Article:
A guest post by Chris Maxwell, who appeared on my blog last year and who has just released Pause with Jesus: Encountering His Story in Everyday Life. I’m so excited to receive my copy that I just had to share an excerpt! Congratulations, Chris, on this fourth book in your “Pause” series, and thank you for these words in response to Jesus at the home of Mary and Martha (Luke 10:38-42).
Remember this. It was Martha who opened the door for Jesus. We often treat Martha like she told Jesus to stay outside while she spent a few days fixing the house to impress Him. She welcomed Jesus.
That is good.
That is what I need to do.
But she was “distracted by all the preparations that had to be made.” That, though understandable and common, wasn’t good. That is what I often do. Don’t you?
Let’s try this. Pause a moment and contemplate on the story. Each scene: distracted. . . by all the preparations. . . that had to be made.
Distracted? By her perfectionistic side? By her humble heart? By the need to impress? By sincere courtesy? How many preparations? Did they all really need to be made?
Add that sentence to your story.
What are your distractions? What are you preparing for? Do they really have to be made?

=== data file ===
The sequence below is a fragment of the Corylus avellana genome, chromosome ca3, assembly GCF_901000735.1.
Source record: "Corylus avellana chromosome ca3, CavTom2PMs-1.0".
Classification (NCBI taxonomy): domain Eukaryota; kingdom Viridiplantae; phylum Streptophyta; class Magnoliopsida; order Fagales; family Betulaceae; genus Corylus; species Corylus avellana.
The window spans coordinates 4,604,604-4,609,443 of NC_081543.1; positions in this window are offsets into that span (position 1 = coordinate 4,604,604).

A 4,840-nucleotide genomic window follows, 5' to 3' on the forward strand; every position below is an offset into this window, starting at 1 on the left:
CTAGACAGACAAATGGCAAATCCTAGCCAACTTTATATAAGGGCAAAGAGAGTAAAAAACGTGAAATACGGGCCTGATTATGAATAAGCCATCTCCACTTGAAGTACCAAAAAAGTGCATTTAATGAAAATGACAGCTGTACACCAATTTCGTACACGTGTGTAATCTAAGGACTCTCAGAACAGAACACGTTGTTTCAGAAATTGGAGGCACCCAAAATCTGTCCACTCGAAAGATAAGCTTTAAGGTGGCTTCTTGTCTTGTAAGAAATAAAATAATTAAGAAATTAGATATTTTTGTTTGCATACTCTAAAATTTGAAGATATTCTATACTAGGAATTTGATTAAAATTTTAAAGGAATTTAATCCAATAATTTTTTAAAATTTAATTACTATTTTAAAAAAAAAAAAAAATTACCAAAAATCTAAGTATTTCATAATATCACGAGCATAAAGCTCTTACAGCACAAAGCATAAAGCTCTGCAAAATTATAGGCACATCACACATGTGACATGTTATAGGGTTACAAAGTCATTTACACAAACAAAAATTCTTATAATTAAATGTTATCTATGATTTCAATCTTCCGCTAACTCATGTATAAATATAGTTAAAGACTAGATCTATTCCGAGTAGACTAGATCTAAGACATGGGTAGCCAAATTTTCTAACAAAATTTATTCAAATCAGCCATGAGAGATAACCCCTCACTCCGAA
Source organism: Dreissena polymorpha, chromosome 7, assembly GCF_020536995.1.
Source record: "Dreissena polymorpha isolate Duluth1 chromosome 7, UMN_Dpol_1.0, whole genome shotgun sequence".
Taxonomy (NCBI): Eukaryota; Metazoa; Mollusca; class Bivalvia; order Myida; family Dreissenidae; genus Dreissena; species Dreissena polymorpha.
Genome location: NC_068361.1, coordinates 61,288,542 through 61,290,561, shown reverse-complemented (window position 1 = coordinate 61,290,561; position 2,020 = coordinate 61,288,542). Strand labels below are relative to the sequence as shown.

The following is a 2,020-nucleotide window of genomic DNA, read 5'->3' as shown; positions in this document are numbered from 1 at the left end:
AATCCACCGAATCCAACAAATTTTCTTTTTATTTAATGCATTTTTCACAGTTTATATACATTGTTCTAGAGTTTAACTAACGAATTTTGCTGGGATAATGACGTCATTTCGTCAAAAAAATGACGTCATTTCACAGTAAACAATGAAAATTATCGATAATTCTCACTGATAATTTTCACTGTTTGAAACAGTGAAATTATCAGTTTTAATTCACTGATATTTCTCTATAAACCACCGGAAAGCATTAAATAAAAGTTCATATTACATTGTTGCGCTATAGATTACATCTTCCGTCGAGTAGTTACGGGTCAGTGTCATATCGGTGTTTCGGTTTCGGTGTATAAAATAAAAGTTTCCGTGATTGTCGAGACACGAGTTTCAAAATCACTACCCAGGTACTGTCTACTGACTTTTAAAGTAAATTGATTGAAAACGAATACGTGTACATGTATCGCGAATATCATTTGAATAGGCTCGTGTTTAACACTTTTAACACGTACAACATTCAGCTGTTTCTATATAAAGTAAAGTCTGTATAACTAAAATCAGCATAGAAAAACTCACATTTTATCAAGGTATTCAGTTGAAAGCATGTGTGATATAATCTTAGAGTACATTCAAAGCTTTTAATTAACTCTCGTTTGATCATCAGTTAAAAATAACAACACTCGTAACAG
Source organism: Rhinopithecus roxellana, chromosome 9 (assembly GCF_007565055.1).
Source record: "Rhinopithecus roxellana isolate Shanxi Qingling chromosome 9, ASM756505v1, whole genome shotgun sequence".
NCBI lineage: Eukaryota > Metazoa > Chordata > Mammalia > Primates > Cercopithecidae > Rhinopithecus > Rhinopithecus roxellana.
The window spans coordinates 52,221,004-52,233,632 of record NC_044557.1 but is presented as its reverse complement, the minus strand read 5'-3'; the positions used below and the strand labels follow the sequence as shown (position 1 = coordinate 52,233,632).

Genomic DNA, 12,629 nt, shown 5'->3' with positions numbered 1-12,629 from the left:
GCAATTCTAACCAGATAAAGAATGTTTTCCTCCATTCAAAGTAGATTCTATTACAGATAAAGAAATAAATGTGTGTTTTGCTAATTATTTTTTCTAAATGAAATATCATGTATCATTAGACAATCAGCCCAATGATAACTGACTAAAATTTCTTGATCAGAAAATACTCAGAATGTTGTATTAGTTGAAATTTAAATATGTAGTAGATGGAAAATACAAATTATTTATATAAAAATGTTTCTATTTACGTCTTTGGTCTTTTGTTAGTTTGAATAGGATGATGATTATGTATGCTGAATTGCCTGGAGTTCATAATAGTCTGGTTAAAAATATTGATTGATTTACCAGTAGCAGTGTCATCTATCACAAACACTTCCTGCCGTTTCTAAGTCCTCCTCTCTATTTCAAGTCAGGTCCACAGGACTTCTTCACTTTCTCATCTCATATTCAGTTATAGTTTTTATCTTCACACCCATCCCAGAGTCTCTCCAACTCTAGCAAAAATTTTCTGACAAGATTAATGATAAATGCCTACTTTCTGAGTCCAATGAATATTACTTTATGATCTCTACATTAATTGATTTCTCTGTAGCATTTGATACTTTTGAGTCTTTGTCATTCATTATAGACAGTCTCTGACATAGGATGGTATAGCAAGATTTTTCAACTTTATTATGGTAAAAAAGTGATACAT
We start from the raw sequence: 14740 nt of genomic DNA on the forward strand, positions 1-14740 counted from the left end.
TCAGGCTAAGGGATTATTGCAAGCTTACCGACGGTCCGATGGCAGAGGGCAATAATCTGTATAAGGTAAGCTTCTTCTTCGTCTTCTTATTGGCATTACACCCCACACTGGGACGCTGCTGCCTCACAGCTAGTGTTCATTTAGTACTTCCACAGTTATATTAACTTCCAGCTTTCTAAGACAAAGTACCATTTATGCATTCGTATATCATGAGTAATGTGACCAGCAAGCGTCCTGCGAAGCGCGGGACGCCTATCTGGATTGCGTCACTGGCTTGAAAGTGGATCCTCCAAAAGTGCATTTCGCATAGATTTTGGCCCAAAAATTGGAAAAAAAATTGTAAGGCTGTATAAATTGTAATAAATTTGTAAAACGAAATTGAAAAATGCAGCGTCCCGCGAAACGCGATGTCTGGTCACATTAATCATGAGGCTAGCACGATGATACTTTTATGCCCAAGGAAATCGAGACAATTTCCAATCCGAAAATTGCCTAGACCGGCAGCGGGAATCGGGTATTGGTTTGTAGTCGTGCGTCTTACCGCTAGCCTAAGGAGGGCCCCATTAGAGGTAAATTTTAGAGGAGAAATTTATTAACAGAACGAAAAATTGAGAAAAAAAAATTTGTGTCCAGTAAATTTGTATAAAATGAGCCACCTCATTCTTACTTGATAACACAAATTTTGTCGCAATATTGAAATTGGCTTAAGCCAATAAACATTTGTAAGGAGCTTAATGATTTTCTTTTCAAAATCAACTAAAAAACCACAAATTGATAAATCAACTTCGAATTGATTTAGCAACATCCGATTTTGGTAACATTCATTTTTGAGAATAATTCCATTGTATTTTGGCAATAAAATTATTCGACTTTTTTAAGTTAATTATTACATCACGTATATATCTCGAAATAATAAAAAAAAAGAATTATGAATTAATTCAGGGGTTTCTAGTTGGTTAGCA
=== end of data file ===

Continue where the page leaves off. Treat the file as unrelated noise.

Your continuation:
As I contemplate on her story, their story, and my story, I think of my doing. I know the importance of many actions I take. I investigate the motives in my impure self. I am aware of my distractions. I reach conclusions like this: I need the heart of a Mary while using the hands of a Martha. And this: be still. And this: sit a while. And this: rest. And this: invite Jesus to the kitchen.
Instead of asking Jesus to tell someone to come help me, what if I need to go to Him in this moment?
“Martha, Martha,” the Lord answered,”you are worried and upset about many things, but few things are needed–or indeed only one. Mary has chosen what is better, and it will not be taken away from her.”
Needed? Few things. Really, only one.
I pray I choose the better, like Mary. I pray it will not be taken from me.
Even when the kitchen is calling.
Even when the flight number is announced and I am to board the plane. Even when my name is called and I am to stand on a stage. Even when my name isn’t called and my value feels questionable. Even when doubts and fears suggest I avoid their existence by working so hard I hardly know what’s really inside me and beside me. Even when my fingers type these words on this keyboard to appear on this screen and later on this book’s pages, I am to be with Jesus.
Seeing. Hearing. Being. While busy, while sleeping, while hurting, while laughing. In the crowd or just us. When I feel like He is there and when I feel nothing at all.
When my Martha self is in a hurry, I pray to stay and be.
from Pause with Jesus, pages 135-37, excerpted with permission)
I’m challenged by Chris’ questions based on this text: “What are your distractions? What are you preparing for? Do they really have to be made?” In my signed copy, Chris wrote, “Rest in the moment,” and this reflection expresses his response to Jesus’ words. How do you respond?
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